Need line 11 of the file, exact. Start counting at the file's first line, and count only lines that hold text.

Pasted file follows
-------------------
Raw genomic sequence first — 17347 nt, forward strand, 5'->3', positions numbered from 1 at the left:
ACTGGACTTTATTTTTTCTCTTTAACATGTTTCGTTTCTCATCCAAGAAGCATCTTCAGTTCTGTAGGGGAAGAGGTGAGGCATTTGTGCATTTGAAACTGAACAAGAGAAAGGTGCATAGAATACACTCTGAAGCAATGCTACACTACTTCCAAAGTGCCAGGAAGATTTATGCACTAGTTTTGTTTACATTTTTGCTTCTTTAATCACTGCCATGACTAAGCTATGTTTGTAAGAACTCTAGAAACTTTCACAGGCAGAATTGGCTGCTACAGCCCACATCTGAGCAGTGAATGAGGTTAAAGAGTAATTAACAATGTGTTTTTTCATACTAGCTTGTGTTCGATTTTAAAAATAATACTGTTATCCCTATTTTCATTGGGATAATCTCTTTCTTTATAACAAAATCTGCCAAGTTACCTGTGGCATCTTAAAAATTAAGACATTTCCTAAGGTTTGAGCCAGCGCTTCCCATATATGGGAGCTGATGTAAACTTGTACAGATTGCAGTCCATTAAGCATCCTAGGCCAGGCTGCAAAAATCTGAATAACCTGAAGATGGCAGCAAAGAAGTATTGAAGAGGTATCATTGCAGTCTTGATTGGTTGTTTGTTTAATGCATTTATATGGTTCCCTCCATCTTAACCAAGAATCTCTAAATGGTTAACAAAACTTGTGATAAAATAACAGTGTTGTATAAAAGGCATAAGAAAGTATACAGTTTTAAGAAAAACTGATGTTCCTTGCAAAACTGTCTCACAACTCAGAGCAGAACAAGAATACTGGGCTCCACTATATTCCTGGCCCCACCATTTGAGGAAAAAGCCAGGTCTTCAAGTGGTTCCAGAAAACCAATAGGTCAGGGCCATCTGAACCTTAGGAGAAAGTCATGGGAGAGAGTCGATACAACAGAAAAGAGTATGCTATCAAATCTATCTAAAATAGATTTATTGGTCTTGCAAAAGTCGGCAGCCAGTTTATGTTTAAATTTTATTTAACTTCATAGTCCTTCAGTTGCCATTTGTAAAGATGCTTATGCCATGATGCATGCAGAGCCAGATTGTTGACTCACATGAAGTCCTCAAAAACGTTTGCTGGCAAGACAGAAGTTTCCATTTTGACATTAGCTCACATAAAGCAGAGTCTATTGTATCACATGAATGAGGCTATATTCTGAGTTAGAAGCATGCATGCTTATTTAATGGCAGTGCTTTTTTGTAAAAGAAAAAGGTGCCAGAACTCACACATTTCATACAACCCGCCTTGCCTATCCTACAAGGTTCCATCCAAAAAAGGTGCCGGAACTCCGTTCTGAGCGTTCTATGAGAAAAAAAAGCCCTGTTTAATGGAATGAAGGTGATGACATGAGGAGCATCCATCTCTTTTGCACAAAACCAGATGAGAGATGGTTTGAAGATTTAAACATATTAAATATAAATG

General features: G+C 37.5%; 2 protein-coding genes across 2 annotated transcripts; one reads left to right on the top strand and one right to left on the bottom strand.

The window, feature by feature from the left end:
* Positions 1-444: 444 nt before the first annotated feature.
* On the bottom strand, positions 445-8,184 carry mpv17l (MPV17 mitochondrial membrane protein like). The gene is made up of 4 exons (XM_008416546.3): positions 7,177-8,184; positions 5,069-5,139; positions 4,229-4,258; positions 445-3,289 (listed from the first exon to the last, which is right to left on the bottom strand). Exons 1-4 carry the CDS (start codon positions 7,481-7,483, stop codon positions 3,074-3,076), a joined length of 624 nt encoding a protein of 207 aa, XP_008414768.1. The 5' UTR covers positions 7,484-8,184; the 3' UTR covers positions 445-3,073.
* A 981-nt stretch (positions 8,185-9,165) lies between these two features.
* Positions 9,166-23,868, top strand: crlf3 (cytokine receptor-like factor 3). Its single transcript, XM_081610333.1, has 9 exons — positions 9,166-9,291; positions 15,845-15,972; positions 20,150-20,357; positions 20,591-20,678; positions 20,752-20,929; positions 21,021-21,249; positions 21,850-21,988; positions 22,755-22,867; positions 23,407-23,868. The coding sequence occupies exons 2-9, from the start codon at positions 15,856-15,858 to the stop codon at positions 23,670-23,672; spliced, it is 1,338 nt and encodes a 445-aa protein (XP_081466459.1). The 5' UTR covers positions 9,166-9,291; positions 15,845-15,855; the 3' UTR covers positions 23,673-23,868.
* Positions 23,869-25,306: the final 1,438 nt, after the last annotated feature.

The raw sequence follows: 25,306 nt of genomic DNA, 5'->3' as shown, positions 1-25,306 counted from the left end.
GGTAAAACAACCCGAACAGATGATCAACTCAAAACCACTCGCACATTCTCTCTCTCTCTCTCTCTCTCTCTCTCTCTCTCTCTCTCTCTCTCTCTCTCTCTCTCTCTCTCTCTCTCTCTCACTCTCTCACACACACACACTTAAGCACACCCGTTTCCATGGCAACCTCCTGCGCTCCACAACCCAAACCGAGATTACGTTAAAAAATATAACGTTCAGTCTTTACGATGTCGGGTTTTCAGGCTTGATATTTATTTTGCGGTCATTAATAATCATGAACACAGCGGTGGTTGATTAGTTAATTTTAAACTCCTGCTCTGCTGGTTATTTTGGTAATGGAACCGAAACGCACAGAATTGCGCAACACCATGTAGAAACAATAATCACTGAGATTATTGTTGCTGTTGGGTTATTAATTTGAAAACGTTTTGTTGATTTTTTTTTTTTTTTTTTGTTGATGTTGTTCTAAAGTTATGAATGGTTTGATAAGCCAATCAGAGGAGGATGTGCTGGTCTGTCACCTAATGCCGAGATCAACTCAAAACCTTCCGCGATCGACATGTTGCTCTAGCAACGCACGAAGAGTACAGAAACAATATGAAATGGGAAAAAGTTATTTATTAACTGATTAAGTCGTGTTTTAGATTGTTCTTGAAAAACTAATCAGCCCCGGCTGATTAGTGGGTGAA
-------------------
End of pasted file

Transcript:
GGTAAAACAACCCGAACAGATGATCAACTCAAAACCACTCGCACATTCTCTCTCTCTCTCTCTCTCTCTCTCTCTCTCTCTCTCTCTCTCTCTCTCTCTCTCTCTCTCTCTCTCTCTCTCACTCTCTCACACACACACACTTAAGCACACCCGTTTCCATGGCAACCTCCTGCGCTCCACAACCCAAACCGAGATTACGTTAAAAAATATAACGTTCAGTCTTTACGATGTCGGGTTTTCAGGCTTGATATTTATTTTGCGGTCATTAATAATCATGAACACAGCGGTGGTTGATTAGTTAATTTTAAACTCCTGCTCTGCTGGTTATTTTGGTAATGGAACCGAAACGCACAGAATTGCGCAACACCATGTAGAAACAATAATCACTGAGATTATTGTTGCTGTTGGGTTATTAATTTGAAAACGTTTTGTTGATTTTTTTTTTTTTTTTTTGTTGATGTTGTTCTAAAGTTATGAATGGTTTGATAAGCCAATCAGAGGAGGATGTGCTGGTCTGTCACCTAATGCCGAGATCAACTCAAAACCTTCCGCGATCGACATGTTGCTCTAGCAACGCACGAAGAGTACAGAAACAATATGAAATGGGAAAAAGTTATTTATTAACTGATTAAGTCGTGTTTTAGATTGTTCTTGAAAAACTAATCAGCCCCGGCTGATTAGTGGGTGAA